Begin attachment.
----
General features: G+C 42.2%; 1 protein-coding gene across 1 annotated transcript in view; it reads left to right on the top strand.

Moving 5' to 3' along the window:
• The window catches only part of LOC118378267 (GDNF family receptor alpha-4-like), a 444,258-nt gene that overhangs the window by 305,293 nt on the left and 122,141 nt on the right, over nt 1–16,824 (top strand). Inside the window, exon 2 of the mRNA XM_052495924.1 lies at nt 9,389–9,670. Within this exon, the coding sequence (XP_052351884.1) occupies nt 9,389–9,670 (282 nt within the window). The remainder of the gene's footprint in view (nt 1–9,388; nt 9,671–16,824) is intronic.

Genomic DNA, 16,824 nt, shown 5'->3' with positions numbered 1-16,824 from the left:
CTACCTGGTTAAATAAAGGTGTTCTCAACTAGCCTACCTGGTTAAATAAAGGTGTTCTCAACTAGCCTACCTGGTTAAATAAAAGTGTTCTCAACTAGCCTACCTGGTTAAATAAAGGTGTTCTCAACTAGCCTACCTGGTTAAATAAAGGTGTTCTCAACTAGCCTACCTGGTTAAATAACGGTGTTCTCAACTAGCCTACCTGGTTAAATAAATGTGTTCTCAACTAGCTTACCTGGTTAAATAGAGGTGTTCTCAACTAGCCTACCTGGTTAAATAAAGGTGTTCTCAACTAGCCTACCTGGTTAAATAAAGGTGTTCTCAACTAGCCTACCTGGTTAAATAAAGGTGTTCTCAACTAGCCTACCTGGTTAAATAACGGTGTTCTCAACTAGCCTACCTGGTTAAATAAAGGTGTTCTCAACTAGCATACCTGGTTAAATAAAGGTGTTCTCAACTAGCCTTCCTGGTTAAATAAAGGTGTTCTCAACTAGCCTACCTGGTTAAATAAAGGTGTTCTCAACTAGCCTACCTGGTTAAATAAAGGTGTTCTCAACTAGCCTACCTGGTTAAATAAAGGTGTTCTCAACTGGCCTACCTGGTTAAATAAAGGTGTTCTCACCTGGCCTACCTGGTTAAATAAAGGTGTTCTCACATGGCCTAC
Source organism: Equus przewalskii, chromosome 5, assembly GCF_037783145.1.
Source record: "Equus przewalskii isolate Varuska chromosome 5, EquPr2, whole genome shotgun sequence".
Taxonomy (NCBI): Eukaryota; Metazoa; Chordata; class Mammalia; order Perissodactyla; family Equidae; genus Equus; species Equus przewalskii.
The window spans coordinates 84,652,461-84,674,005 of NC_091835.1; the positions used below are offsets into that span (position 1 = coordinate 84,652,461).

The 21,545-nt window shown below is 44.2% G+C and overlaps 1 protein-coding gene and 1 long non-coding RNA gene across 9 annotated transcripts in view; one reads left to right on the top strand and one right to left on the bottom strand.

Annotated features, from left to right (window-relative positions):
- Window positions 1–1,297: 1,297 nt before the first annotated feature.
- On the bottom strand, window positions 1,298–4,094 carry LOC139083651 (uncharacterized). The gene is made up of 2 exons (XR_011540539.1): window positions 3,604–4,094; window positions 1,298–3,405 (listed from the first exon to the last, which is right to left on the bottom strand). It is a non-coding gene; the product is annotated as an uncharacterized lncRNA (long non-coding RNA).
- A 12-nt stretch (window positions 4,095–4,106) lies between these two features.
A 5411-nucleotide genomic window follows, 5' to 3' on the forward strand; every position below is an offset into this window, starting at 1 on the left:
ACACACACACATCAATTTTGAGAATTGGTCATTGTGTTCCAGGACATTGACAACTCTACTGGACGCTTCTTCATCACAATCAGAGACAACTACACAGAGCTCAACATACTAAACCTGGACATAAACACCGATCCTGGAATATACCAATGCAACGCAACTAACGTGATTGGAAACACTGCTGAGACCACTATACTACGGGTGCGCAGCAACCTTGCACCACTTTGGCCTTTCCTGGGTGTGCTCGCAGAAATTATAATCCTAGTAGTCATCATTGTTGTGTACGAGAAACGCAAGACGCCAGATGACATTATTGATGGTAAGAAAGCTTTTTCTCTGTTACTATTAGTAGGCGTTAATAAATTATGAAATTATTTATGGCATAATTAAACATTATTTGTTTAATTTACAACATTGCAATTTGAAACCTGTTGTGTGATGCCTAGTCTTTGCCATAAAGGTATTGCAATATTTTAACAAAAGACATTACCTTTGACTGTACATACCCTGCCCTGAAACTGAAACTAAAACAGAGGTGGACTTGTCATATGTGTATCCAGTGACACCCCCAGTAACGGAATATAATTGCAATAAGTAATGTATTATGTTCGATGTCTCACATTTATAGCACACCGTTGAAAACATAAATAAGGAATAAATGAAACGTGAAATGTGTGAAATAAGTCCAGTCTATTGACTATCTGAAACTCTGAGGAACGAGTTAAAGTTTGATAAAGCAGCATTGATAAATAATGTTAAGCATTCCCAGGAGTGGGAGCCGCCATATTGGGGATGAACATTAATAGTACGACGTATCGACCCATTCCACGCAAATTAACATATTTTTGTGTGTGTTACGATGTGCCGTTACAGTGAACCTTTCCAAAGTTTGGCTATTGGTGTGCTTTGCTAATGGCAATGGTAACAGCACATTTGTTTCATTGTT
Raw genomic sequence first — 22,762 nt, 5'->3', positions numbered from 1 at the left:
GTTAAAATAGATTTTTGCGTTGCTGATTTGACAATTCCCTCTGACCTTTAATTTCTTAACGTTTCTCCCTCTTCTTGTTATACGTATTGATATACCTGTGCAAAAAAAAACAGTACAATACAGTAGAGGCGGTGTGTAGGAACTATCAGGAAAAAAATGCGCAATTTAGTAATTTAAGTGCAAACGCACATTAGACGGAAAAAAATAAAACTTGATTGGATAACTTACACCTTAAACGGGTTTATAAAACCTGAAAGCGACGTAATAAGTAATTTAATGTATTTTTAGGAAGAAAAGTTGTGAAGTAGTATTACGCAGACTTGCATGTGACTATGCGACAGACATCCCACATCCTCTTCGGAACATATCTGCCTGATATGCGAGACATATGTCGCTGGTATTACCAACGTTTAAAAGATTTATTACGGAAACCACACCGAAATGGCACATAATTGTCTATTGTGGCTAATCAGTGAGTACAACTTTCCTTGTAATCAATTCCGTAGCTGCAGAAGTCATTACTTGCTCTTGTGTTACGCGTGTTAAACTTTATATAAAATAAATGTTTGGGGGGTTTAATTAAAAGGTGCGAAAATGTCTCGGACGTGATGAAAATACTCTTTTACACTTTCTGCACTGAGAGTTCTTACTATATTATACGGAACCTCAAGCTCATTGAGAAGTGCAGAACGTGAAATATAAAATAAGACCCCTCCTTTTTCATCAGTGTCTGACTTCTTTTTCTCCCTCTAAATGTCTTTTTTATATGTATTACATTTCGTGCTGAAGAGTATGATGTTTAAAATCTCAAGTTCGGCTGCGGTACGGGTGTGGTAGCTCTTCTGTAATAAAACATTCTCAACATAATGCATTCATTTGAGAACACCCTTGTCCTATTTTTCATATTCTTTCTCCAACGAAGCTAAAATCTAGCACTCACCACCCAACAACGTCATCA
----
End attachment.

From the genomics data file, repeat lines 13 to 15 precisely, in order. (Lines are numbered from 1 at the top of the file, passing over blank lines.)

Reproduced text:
- On the bottom strand, window positions 1,298–4,094 carry LOC139083651 (uncharacterized). The gene is made up of 2 exons (XR_011540539.1): window positions 3,604–4,094; window positions 1,298–3,405 (listed from the first exon to the last, which is right to left on the bottom strand). It is a non-coding gene; the product is annotated as an uncharacterized lncRNA (long non-coding RNA).
- A 12-nt stretch (window positions 4,095–4,106) lies between these two features.
A 5411-nucleotide genomic window follows, 5' to 3' on the forward strand; every position below is an offset into this window, starting at 1 on the left: